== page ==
Fuelling the war machine

Illustration by Emily Taylor

It has long been known that American oil giant Texaco (now a subsidiary of Chevron) provided assistance to Francisco Franco’s Nationalist forces during the Spanish Civil War, but new research has revealed this support to have been much more extensive than previously thought.

In the mid-1930s, Texaco was growing rapidly under the helm of the brash Norwegian émigré Torkild Rieber. An admirer of Hitler who specialized at making deals with strongmen, Rieber fit Texaco’s rough image as one the most aggressive oil companies in the world.

Texaco had struck a deal to supply the democratically-elected Spanish Republic with oil in 1935. But when civil war broke out the following year Rieber switched sides and rapidly began selling oil exclusively to Franco’s forces at a steep discount – a decision taken without the consent of the board or its shareholders.

With the Nationalist forces facing a severe cash crunch, Rieber extended them extremely generous lines of credit and began using Texaco’s own tankers to deliver the oil. These actions violated American neutrality laws that forbade the transportation of goods and the extension of credit to countries at war.

This surprising level of support offered by Rieber has been known for decades, but Spanish scholar Guillem Martínez Molinos recently uncovered a series of damning documents in government archives that point to even greater cooperation between the two.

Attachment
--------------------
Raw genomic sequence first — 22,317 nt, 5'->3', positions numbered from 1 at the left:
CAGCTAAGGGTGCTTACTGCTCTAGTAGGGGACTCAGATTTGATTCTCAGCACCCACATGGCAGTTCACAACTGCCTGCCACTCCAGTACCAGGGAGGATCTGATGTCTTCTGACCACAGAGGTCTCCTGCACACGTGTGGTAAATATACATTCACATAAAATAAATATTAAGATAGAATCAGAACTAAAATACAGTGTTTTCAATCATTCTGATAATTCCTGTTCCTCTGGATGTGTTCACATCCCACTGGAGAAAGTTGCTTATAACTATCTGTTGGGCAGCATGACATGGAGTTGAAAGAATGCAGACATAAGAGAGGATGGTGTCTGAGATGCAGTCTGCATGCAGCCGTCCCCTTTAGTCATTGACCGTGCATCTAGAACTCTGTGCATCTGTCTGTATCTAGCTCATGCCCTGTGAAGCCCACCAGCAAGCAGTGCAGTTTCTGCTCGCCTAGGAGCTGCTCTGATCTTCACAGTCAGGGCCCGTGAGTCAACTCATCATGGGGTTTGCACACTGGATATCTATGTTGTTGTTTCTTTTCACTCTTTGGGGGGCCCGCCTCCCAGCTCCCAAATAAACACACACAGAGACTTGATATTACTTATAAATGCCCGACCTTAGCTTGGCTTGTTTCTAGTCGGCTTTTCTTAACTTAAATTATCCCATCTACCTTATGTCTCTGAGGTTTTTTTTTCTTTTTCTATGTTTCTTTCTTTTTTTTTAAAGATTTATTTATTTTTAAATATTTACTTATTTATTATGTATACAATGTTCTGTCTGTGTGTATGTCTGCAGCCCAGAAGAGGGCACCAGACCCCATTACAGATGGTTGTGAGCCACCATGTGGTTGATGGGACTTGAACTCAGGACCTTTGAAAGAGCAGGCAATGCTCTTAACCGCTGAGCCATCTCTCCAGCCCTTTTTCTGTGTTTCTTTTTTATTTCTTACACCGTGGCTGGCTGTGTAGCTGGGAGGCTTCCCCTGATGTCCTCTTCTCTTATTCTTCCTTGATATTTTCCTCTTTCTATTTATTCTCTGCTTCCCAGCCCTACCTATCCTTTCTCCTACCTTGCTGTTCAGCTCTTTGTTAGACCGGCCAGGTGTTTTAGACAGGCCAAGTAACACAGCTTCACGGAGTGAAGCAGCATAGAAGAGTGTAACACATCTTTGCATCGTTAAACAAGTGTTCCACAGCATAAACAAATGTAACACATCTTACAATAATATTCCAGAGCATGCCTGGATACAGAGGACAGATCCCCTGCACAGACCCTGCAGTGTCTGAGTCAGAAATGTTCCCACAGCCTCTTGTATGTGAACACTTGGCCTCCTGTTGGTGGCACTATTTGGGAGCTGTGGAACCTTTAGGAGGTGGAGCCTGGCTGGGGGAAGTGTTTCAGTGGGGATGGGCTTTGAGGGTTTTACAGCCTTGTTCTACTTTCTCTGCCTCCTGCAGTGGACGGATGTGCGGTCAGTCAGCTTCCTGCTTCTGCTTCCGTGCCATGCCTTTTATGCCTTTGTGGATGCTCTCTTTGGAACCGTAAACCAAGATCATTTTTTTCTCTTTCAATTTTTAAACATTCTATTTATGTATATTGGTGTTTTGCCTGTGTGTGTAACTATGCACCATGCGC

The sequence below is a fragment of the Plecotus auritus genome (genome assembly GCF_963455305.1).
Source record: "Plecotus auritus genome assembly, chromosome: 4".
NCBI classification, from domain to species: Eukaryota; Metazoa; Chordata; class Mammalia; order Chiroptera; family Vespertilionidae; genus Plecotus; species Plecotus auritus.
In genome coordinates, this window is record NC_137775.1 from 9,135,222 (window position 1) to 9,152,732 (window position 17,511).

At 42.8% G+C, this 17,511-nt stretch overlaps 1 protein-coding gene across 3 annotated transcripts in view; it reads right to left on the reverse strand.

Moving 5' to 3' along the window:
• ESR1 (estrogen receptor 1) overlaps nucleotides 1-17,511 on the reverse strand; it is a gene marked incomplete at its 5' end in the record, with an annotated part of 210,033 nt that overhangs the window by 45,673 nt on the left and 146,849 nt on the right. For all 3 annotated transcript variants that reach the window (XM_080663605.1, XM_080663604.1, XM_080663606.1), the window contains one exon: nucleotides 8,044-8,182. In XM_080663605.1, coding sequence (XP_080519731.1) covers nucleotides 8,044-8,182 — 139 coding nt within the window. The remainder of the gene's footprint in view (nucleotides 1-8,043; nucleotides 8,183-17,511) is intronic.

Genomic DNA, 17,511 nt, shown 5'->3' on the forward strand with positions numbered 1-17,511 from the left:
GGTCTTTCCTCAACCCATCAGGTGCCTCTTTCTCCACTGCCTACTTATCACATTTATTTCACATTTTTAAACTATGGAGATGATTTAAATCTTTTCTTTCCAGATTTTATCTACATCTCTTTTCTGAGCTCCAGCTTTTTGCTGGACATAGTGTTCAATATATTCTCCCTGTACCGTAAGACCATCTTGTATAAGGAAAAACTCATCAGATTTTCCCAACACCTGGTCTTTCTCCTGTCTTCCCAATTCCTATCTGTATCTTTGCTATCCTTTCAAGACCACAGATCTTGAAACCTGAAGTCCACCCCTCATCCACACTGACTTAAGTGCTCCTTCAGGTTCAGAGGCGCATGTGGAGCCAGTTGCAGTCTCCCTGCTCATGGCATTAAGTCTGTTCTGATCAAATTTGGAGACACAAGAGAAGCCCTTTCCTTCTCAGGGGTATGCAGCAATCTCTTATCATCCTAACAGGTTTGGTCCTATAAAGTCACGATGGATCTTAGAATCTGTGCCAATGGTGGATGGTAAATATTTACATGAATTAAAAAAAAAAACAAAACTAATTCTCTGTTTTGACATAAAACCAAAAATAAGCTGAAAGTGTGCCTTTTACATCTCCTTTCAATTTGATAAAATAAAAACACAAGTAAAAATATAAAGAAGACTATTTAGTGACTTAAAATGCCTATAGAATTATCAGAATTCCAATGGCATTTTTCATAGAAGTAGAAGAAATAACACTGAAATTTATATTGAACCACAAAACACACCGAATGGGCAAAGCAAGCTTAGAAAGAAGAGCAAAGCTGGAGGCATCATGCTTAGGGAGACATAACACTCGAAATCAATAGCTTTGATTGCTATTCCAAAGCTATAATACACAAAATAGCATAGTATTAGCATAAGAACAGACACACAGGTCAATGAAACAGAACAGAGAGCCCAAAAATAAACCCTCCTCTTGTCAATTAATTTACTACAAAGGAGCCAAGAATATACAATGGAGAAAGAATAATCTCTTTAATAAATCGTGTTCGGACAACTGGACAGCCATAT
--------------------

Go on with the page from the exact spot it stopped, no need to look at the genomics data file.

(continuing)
As detailed in Adam Hochschild’s book Spain in Our Hearts, Rieber tasked Texaco employees stationed around the world to report on any oil shipments they spotted being sent by other oil firms to supply the Republican side. Over 50 messages were rapidly relayed to Franco’s troops throughout the course of the war, directly resulting in the sinking of at least two ships. In total, 29 oil tankers attempting to supply the Republicans were either captured, sunk or damaged during the war.

“I don’t know of any parallel where a private corporation has supplied a vast amount of intelligence information to a warring government secretly,” Hochschild told Fresh Air's Terry Gross in an interview last year.

Rieber was eventually fired by Texaco in 1940, but only because of his ties to the Nazi regime. Franco quickly hired him as his main American buyer for the Spanish government.

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